• Balance How to Represent the Institution in a Personal WayThe primary relationship represented in the communication should be the constituent’s relationship to the institution more so than your personal relationship. There is no exact formula, but gift officers should strive to have 85% to 90% of the discussion about either the constituent’s situation and/or the institution’s situation. This isn’t to say the gift officer should hide their own emotion or situation completely. Personal vulnerability helps to establish trust and bonds, but the goal is for the relationship between constituent and institution to strengthen.
  • Prepare for the Potential EmotionsPhone calls are the most personal way to reach out but depending on how directly impacted the constituent is by the public health and/or economic crisis, gift officers might find themselves feeling helpless or fatigued by phone calls. If the gift officer doesn’t feel prepared for a conversation, send an email prior to a conversation.

*Pro Tip: For officers making phone calls, have a few response phrases in front of you that are sincere and empathetic to stay focused.

3. Communicate with Prospects and Donors

The best communications are authentic to both the gift officer’s and institution’s voice.

  • How to Reach Out– Should officers make phone or video calls? Send emails or text messages? The most personal way to connect will be phone or video call but that might be difficult if the gift officer or constituent is sharing space with children, significant others, spouses or roommates. Gift officers can likely defer to whatever channel they have normally used to communicate with the constituents or use information on personal situation to know what is best.
  • Cadence of Communication – This will vary from institution to institution and prospect and donor to gift officer. It is important to reach out personally to all assigned prospects/donors/close friends of the institution within the first week or as soon as possible. From there, the cadence will likely emerge organically as you see which prospects and donors respond positively/eagerly to the connection and which ones might be too overwhelmed to engage immediately. On average, strive for outreach every two weeks or so. But keep in mind that with some constituents you will need to communicate weekly and with others, gift officers might not hear back at all.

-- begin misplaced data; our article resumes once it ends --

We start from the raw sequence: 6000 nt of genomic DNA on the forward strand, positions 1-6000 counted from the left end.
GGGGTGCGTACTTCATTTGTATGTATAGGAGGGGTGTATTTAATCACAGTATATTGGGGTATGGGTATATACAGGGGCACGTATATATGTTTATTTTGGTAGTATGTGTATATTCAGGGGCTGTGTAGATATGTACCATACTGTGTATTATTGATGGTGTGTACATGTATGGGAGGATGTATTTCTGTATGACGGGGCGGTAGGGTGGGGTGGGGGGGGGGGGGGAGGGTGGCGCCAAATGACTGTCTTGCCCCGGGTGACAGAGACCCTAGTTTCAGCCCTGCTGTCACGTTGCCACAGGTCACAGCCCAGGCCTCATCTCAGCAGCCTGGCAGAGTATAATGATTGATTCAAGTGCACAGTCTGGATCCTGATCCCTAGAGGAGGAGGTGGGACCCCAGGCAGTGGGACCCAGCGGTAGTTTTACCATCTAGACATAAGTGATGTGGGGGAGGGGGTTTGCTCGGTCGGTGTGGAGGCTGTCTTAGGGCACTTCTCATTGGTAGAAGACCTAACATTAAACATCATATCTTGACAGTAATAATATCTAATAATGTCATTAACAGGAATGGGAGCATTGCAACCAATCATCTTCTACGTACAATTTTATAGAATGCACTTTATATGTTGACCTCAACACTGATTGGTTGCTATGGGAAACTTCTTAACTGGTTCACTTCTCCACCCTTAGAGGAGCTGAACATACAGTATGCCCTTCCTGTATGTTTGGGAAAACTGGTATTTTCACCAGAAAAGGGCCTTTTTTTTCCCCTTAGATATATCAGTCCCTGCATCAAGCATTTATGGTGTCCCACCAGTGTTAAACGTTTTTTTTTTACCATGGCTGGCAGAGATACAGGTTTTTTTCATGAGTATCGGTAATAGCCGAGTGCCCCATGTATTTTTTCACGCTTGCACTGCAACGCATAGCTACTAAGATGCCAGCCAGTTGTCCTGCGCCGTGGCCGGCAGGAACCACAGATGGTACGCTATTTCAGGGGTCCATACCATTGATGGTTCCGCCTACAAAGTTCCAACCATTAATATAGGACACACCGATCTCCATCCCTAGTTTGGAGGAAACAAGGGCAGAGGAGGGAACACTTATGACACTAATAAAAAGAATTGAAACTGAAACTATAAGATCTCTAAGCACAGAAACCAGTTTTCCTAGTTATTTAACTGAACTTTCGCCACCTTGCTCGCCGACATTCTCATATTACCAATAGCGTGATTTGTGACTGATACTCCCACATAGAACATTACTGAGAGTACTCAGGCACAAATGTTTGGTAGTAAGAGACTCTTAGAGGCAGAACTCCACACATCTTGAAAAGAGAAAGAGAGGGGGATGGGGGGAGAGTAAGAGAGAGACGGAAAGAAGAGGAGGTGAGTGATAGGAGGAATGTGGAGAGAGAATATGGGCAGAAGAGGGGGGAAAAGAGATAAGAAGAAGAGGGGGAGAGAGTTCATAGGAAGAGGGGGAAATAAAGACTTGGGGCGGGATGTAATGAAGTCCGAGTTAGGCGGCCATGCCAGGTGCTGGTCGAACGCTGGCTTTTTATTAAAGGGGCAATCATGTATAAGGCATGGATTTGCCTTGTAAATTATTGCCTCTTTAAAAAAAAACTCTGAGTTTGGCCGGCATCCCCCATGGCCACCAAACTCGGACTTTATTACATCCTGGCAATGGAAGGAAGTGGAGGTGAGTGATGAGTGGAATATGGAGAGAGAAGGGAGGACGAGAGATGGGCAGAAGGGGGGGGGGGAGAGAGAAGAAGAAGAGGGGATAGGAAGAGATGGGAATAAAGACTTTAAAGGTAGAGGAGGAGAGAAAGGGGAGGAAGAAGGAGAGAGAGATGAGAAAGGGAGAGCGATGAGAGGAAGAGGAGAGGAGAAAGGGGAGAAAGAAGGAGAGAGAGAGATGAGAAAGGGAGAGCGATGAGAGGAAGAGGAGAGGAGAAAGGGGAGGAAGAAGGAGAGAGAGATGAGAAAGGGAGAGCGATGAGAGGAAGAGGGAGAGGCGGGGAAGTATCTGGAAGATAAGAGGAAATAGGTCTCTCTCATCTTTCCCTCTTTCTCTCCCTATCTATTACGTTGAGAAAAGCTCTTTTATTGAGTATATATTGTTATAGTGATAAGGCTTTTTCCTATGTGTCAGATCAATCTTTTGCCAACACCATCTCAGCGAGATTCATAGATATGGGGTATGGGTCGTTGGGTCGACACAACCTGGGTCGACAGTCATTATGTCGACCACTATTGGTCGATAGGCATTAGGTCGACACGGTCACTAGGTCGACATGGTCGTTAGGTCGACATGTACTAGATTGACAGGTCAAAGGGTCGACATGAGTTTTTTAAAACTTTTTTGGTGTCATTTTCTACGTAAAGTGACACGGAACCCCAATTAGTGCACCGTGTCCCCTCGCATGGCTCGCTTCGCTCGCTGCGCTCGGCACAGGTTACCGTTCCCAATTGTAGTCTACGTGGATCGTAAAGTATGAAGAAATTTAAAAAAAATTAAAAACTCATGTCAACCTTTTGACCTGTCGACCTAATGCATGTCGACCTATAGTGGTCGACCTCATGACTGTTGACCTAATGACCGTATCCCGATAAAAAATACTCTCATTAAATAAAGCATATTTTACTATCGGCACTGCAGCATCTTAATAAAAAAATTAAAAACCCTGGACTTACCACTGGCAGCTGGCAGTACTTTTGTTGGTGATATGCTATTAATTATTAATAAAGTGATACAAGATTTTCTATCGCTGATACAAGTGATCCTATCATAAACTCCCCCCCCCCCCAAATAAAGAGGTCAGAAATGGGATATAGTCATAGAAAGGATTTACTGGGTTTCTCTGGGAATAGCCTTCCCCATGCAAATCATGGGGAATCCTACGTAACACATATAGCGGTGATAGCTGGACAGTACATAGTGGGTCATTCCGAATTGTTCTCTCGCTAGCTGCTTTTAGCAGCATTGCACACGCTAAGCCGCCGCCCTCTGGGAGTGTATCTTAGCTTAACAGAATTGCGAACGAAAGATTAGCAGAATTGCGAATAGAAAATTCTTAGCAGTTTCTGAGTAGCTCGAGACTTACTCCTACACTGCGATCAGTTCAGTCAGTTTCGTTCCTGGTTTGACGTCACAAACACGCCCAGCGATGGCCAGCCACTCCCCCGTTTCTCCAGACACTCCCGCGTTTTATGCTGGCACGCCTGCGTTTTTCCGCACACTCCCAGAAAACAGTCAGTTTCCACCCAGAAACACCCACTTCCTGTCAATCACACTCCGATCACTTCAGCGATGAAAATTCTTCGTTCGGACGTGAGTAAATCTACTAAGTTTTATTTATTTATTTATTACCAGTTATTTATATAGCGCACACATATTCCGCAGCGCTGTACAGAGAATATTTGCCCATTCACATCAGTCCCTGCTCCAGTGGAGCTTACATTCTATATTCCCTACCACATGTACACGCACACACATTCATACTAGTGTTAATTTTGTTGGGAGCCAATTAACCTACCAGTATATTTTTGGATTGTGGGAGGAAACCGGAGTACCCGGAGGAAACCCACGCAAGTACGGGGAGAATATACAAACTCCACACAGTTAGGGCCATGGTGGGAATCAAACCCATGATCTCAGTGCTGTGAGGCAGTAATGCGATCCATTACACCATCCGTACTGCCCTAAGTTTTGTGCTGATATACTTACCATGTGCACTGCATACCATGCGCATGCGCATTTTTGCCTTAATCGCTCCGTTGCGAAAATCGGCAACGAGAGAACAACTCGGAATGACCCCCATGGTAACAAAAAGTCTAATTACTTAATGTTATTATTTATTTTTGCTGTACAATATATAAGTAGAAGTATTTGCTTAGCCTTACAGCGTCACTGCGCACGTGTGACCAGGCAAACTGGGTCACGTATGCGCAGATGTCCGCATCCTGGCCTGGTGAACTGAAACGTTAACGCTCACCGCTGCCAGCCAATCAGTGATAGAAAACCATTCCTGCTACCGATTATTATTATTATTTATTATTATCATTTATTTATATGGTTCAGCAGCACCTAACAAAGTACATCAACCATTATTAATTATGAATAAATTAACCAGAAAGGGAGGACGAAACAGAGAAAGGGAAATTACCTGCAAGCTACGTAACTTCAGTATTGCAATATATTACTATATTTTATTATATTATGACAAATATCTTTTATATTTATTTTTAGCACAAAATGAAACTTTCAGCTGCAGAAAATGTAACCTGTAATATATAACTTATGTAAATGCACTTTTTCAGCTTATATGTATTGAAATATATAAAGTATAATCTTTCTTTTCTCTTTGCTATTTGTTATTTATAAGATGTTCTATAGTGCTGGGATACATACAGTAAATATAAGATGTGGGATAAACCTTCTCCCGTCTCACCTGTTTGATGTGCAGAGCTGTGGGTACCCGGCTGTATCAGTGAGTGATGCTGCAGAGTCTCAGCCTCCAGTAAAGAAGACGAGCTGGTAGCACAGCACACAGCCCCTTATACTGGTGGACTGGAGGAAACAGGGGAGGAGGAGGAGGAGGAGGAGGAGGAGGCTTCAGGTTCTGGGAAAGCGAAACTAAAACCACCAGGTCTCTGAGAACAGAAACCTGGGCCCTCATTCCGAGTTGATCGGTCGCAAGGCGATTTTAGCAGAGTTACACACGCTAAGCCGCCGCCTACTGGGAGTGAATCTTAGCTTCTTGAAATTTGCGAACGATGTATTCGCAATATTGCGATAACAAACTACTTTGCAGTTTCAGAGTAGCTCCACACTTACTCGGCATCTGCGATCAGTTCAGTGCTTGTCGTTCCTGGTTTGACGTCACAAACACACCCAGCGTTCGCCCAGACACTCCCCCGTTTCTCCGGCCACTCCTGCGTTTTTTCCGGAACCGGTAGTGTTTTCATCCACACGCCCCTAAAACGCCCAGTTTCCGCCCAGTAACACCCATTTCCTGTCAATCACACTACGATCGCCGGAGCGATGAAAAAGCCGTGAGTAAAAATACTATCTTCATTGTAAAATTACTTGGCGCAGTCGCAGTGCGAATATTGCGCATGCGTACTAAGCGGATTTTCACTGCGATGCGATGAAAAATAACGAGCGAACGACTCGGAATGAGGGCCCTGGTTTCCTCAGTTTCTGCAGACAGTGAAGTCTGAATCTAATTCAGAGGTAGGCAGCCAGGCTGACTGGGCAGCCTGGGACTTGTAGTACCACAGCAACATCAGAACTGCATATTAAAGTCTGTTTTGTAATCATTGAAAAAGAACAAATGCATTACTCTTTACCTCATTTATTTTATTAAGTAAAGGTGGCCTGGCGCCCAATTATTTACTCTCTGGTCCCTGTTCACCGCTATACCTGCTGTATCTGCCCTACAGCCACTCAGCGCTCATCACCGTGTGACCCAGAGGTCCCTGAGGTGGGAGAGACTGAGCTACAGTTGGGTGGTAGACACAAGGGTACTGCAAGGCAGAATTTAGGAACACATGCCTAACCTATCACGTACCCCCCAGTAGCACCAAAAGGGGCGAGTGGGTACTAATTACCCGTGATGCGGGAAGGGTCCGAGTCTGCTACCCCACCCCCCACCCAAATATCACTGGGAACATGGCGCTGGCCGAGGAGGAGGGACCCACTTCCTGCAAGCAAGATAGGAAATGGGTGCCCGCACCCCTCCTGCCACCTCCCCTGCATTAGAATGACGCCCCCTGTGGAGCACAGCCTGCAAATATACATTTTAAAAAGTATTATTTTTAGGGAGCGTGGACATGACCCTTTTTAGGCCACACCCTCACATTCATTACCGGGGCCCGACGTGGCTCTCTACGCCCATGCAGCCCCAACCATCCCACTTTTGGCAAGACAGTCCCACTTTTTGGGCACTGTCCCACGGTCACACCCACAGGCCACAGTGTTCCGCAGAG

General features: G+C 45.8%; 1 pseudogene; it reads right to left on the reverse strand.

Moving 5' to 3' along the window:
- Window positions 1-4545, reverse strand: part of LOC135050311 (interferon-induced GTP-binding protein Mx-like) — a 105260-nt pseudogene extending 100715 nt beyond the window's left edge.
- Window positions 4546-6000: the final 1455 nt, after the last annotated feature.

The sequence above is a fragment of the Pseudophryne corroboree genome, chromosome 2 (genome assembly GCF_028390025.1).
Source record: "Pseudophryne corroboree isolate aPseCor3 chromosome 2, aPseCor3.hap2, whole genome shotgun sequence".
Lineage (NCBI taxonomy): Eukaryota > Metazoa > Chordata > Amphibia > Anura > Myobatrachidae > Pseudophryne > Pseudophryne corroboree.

• Type of Messaging – This will be dependent on the crisis and how your institution is being impacted. If your institution has resources that can help people during this unique time, reach out often to remind prospects and donors of 1) your ability to support them and 2) how your institution is responding to the needs of the community. If your institution is not being directly impacted or does not have a clear response, still reach out to prospects and donors to listen to their ideas/thoughts. Some people will find themselves with more available time now to connect more deeply.

It’s during unprecedented, challenging times like today that gift officer connections matter more than ever. Learn how advancement leaders are overcoming the COVID-19 crisis in our on-demand webinar series.